You can have it all. Just, not all at once: it might just be later than you were planning. According to Forbes, the American business magazine, the forties are often a wake-up call to truly grow up, to get another life, work on what you really care about, find the love you deserve, or the purpose you yearn for. In midlife, with kids tucked into schools, rules and rituals, ladies want to re-accelerate their careers and return to their younger jeans and growth and potential.
It takes most humans half a century to become themselves and discover what that looks and feels like – says Avivah Wittenberg-Cox, CEO of 20-first, a global gender-balance consultancy-. So the 40s are not, as some may think, the end – just the end of the beginning. However, we mostly aren’t aware of the shape of women’s careers. And because their shape is unrecognised and unacknowledged, we’re too often found wanting and under-performing in our first halves – even by ourselves. But pre-50 may just be the warm-up act to our new, 100 year-lives. The message for women in these decades? Relax, pace yourself, prepare strategically for the peak. Let time be your friend, rather than your foe.
For many women today, the second half is when they finally emerge into themselves and into the world. Yet, there is still an invisible barrier that blocks them from achieving their goals, especially in the workplace. For Andi Simon, a corporate anthropologist, founder of Simon Associates Management Consultants, and author of the upcoming book ‘Rethink: Smashing the Myths of Women in Business’, the system often forces talented women to give up before they reach the top.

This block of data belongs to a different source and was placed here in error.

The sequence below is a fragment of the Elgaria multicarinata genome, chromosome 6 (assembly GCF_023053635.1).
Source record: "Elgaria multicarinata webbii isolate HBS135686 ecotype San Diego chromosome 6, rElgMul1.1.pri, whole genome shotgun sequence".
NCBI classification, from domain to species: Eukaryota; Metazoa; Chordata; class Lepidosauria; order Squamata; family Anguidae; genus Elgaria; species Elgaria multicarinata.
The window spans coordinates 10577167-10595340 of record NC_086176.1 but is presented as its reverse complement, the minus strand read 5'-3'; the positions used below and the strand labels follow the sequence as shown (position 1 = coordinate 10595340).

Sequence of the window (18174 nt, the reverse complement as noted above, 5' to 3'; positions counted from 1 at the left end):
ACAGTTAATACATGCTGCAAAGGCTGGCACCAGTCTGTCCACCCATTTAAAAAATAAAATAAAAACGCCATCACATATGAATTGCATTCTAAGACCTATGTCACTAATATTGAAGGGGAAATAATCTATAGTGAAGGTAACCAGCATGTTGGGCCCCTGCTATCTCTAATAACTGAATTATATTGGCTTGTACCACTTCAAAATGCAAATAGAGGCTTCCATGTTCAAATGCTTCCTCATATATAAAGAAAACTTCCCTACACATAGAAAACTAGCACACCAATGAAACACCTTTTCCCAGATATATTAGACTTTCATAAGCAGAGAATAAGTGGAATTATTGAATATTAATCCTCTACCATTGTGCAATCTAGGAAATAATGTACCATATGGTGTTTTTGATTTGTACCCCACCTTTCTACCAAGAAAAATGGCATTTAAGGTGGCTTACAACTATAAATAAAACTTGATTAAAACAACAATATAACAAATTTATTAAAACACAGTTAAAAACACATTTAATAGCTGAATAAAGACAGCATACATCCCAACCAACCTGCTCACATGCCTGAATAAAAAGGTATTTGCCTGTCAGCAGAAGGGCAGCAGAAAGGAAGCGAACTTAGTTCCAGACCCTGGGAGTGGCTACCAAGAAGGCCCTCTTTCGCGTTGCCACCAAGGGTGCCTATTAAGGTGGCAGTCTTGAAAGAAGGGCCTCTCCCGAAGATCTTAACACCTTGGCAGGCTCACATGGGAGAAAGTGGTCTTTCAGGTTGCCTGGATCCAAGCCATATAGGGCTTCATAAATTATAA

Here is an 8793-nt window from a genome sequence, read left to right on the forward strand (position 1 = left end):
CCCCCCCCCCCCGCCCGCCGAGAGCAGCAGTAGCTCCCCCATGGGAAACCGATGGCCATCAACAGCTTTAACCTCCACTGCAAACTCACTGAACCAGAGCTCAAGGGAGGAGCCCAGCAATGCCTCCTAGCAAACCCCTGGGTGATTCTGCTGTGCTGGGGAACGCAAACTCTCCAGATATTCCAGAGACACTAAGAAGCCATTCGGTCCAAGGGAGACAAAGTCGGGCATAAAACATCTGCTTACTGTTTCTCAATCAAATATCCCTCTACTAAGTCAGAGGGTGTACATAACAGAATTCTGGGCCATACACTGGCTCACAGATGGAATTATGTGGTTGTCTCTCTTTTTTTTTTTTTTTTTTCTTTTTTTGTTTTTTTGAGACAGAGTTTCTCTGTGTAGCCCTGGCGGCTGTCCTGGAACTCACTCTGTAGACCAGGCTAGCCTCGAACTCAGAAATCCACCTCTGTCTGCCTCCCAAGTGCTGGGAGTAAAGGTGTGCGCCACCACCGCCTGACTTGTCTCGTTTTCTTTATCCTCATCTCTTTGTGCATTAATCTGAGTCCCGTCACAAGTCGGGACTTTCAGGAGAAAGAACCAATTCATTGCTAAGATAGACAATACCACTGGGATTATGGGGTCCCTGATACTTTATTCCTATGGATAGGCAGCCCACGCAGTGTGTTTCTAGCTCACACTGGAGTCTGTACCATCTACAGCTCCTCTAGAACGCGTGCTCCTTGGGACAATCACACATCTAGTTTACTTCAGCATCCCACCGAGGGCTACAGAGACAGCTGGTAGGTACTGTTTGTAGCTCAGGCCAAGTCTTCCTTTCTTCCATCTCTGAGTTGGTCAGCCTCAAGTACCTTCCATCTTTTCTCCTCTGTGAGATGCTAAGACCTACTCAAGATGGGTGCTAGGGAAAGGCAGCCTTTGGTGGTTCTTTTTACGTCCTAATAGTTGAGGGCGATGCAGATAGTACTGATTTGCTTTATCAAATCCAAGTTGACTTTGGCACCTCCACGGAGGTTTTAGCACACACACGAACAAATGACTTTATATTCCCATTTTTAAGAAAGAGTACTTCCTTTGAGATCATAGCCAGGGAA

Women find that the way forward is blocked, and at times they jump off the proverbial ladder rather than continue to fight to get to the top in companies, in government, and in male-dominated cultures – says Andi-. It is time for everyone to rethink what women can do and how we should enable them to do it. Our society needs it more than ever as we recover from this pandemic and restore the vitality of our economy and our cultures.
Our age group is in indeed a force to be reckoned with. So-called “older” women are playing a much bigger role in today’s labour force. According to the American Bureau of Labor Statistics, women over 55 are the fastest-growing age and gender workforce category. In fact, 3.6 million women over 55 will be added to the U.S. workforce by 2026. In contrast, the number of men over 55 working is projected to decline by 3 per cent.